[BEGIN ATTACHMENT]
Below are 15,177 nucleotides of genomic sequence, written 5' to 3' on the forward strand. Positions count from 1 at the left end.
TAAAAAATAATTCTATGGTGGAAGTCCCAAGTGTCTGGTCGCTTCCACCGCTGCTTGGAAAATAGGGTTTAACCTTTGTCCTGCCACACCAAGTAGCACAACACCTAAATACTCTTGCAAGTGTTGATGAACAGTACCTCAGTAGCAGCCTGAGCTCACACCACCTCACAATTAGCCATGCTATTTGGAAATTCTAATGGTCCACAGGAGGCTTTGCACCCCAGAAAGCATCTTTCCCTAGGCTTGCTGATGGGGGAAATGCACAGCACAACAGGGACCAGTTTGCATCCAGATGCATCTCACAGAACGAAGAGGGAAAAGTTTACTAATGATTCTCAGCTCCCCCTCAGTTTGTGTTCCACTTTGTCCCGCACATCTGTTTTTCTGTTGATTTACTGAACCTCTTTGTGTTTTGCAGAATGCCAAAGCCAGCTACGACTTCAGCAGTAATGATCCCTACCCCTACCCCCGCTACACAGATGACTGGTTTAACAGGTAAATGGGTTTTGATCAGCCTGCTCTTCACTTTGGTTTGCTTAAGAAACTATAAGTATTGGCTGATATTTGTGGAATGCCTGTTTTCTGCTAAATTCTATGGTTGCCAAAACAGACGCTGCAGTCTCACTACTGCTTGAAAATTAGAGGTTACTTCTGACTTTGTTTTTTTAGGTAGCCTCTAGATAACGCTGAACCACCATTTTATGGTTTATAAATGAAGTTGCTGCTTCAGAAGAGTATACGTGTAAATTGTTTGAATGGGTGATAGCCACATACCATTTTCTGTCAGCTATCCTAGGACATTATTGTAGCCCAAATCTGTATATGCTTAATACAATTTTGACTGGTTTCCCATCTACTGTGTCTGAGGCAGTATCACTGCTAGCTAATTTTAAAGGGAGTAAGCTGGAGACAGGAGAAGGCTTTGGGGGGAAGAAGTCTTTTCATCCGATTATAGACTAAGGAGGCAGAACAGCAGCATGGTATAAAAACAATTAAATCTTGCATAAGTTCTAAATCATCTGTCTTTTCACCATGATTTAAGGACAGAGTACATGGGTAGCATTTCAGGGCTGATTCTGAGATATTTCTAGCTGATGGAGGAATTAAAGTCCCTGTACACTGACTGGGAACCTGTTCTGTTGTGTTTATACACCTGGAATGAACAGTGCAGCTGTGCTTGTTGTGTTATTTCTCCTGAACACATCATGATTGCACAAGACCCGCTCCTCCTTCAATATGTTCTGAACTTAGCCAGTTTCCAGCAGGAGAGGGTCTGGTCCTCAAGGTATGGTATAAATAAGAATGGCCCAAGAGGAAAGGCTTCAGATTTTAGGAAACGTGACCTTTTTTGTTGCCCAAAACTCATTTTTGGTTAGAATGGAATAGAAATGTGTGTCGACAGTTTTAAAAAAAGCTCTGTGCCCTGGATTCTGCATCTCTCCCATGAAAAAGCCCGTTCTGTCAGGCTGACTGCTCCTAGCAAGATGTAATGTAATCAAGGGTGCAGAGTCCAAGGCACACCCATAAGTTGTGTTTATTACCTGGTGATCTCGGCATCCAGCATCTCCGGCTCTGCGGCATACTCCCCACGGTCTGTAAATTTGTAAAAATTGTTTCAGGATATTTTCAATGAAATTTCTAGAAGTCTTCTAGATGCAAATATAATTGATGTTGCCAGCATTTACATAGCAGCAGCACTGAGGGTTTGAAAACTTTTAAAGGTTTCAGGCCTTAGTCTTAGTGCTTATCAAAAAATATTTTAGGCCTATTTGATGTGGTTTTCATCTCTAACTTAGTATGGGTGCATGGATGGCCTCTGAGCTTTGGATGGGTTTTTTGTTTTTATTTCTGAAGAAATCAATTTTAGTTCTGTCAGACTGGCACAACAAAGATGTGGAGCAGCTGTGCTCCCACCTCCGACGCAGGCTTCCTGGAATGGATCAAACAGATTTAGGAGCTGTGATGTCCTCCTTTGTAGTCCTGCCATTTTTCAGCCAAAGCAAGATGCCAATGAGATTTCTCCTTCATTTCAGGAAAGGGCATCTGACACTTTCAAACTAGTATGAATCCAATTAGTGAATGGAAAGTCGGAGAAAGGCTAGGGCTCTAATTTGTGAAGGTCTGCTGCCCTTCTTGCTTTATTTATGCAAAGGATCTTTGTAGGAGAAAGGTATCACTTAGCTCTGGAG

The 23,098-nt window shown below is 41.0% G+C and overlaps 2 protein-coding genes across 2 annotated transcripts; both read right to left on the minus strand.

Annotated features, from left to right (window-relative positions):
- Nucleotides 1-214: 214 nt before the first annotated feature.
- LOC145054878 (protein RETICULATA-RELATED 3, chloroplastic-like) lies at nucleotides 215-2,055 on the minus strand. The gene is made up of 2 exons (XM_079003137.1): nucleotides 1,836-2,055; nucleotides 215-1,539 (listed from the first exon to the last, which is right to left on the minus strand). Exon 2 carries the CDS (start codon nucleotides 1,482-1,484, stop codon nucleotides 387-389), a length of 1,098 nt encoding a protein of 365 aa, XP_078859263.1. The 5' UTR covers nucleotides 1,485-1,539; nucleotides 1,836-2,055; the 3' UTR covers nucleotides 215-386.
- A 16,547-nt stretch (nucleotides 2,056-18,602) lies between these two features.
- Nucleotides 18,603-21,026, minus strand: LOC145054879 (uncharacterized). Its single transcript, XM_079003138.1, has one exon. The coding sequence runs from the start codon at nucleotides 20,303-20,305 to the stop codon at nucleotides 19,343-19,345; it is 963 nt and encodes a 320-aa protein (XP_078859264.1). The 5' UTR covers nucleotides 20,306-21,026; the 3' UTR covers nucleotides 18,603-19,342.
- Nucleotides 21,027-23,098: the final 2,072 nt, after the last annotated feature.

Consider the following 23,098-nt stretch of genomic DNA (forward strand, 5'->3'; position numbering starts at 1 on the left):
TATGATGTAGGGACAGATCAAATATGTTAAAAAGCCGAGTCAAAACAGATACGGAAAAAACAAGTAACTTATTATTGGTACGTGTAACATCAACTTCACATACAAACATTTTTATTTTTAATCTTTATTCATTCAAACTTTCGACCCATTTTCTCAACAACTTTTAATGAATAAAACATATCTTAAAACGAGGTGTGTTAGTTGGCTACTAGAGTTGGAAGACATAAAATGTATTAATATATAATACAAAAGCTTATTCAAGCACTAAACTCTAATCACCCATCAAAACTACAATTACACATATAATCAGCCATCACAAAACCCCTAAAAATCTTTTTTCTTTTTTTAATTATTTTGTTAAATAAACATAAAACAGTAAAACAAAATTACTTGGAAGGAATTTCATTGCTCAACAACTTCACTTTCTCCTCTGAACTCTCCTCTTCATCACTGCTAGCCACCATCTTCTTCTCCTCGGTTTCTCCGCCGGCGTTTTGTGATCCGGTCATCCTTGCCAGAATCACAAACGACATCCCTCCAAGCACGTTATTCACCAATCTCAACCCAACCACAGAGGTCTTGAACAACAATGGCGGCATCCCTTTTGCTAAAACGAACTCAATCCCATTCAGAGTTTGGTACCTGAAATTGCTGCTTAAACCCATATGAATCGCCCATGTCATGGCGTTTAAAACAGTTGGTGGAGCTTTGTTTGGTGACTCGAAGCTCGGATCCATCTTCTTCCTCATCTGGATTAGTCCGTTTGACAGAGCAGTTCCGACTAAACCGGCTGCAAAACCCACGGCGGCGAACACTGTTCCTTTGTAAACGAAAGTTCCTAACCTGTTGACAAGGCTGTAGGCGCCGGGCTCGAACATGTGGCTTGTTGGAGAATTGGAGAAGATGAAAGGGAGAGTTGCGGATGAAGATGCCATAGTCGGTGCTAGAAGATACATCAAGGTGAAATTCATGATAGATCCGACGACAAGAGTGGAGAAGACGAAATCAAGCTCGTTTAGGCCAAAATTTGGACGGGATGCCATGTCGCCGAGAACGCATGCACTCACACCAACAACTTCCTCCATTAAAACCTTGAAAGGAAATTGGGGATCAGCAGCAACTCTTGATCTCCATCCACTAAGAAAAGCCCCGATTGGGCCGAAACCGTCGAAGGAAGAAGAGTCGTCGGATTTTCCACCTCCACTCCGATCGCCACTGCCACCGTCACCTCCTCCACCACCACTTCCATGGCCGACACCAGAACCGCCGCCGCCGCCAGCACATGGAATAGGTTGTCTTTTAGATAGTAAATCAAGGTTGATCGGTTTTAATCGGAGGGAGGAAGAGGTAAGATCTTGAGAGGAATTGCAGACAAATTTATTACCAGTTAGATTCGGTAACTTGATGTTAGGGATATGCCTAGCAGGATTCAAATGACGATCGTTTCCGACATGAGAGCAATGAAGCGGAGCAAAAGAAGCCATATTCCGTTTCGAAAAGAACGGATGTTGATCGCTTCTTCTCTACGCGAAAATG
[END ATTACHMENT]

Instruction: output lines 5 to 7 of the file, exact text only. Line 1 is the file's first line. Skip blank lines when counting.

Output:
- Nucleotides 1-214: 214 nt before the first annotated feature.
- LOC145054878 (protein RETICULATA-RELATED 3, chloroplastic-like) lies at nucleotides 215-2,055 on the minus strand. The gene is made up of 2 exons (XM_079003137.1): nucleotides 1,836-2,055; nucleotides 215-1,539 (listed from the first exon to the last, which is right to left on the minus strand). Exon 2 carries the CDS (start codon nucleotides 1,482-1,484, stop codon nucleotides 387-389), a length of 1,098 nt encoding a protein of 365 aa, XP_078859263.1. The 5' UTR covers nucleotides 1,485-1,539; nucleotides 1,836-2,055; the 3' UTR covers nucleotides 215-386.
- A 16,547-nt stretch (nucleotides 2,056-18,602) lies between these two features.